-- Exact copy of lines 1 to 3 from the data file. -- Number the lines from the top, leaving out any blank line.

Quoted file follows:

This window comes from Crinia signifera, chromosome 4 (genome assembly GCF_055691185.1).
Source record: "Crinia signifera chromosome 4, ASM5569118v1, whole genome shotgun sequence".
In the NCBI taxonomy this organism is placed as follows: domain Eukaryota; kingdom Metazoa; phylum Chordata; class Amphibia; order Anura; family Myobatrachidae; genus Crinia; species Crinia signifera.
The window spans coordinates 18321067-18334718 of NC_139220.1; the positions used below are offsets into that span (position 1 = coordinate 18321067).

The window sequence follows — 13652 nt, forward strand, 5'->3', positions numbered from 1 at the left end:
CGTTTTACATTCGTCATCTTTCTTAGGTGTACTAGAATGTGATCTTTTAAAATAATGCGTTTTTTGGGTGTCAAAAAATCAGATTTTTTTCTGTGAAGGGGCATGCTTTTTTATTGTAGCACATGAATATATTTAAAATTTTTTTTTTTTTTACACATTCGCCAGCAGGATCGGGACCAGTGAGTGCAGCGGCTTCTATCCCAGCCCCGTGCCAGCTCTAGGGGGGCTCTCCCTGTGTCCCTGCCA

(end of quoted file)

This window comes from Crinia signifera, chromosome 4 (genome assembly GCF_055691185.1).
Source record: "Crinia signifera chromosome 4, ASM5569118v1, whole genome shotgun sequence".
In the NCBI taxonomy this organism is placed as follows: domain Eukaryota; kingdom Metazoa; phylum Chordata; class Amphibia; order Anura; family Myobatrachidae; genus Crinia; species Crinia signifera.